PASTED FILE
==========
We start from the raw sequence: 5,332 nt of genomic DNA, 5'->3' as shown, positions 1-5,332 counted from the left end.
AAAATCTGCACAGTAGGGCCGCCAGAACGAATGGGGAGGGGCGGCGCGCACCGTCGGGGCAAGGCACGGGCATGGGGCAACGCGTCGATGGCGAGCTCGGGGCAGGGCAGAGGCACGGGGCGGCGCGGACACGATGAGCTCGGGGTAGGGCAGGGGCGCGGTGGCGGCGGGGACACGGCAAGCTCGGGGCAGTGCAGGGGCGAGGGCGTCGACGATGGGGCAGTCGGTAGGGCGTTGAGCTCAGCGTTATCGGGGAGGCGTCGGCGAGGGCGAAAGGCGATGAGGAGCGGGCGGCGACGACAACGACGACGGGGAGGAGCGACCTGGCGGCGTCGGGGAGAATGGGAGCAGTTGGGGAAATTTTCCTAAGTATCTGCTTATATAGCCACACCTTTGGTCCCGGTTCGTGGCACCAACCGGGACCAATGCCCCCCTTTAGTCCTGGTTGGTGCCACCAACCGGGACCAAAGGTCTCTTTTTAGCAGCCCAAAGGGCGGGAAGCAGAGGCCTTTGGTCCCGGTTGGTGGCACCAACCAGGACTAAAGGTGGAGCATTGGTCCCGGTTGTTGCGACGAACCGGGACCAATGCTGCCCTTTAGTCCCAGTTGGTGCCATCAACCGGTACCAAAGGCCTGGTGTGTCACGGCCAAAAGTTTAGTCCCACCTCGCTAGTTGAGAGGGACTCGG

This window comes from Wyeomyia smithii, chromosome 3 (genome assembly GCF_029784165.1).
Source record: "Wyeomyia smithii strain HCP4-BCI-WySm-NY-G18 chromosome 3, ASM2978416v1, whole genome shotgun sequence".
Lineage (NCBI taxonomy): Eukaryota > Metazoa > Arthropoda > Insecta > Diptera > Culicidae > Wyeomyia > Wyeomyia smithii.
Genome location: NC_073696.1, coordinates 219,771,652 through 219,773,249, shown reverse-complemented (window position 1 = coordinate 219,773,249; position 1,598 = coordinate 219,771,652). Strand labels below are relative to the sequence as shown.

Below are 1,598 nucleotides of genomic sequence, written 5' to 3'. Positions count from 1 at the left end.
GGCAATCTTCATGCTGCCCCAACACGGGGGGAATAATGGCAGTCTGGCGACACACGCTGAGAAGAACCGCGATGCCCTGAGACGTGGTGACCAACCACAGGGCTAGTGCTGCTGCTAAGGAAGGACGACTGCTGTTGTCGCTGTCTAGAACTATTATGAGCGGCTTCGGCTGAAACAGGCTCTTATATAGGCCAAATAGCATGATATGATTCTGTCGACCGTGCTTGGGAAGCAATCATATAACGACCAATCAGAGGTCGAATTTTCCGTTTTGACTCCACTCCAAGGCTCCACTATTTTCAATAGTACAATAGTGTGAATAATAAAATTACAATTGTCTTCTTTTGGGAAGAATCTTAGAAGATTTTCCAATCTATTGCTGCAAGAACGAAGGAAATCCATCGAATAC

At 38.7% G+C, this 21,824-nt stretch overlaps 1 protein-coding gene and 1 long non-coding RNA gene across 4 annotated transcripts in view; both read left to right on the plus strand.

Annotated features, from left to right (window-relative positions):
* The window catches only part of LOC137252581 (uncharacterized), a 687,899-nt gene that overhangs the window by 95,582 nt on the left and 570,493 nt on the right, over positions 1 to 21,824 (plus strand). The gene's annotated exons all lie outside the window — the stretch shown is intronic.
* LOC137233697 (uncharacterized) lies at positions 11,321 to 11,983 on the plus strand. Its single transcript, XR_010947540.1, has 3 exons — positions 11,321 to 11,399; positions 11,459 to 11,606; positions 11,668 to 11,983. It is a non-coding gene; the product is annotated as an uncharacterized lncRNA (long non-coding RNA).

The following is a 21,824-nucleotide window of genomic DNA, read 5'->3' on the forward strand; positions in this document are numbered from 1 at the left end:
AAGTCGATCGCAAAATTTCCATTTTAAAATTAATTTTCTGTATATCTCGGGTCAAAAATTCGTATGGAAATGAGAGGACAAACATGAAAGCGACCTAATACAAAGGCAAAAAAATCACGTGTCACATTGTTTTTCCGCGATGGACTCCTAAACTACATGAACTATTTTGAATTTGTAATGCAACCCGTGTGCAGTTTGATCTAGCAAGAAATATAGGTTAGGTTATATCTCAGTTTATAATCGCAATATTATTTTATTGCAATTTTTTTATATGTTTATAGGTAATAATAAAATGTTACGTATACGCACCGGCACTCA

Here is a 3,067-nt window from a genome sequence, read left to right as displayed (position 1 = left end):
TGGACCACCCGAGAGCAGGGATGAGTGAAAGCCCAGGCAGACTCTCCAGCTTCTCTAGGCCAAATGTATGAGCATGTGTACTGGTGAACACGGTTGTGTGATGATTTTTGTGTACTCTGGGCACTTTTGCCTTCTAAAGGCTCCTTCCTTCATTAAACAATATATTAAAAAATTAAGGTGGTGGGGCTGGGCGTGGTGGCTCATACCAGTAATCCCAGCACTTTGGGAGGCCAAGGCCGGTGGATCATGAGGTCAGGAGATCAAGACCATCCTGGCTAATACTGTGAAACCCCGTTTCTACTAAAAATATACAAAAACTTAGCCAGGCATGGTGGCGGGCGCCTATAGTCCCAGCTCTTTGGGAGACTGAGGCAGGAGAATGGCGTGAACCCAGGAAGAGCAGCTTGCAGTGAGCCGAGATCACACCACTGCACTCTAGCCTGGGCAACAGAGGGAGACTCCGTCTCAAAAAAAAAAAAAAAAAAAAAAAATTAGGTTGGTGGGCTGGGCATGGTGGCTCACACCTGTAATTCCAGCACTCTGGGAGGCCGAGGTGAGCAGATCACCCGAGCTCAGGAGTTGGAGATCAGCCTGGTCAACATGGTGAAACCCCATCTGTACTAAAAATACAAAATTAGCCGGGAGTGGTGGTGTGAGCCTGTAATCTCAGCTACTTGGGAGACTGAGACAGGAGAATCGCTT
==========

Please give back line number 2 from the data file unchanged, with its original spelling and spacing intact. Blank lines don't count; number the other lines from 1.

AAAATCTGCACAGTAGGGCCGCCAGAACGAATGGGGAGGGGCGGCGCGCACCGTCGGGGCAAGGCACGGGCATGGGGCAACGCGTCGATGGCGAGCTCGGGGCAGGGCAGAGGCACGGGGCGGCGCGGACACGATGAGCTCGGGGTAGGGCAGGGGCGCGGTGGCGGCGGGGACACGGCAAGCTCGGGGCAGTGCAGGGGCGAGGGCGTCGACGATGGGGCAGTCGGTAGGGCGTTGAGCTCAGCGTTATCGGGGAGGCGTCGGCGAGGGCGAAAGGCGATGAGGAGCGGGCGGCGACGACAACGACGACGGGGAGGAGCGACCTGGCGGCGTCGGGGAGAATGGGAGCAGTTGGGGAAATTTTCCTAAGTATCTGCTTATATAGCCACACCTTTGGTCCCGGTTCGTGGCACCAACCGGGACCAATGCCCCCCTTTAGTCCTGGTTGGTGCCACCAACCGGGACCAAAGGTCTCTTTTTAGCAGCCCAAAGGGCGGGAAGCAGAGGCCTTTGGTCCCGGTTGGTGGCACCAACCAGGACTAAAGGTGGAGCATTGGTCCCGGTTGTTGCGACGAACCGGGACCAATGCTGCCCTTTAGTCCCAGTTGGTGCCATCAACCGGTACCAAAGGCCTGGTGTGTCACGGCCAAAAGTTTAGTCCCACCTCGCTAGTTGAGAGGGACTCGG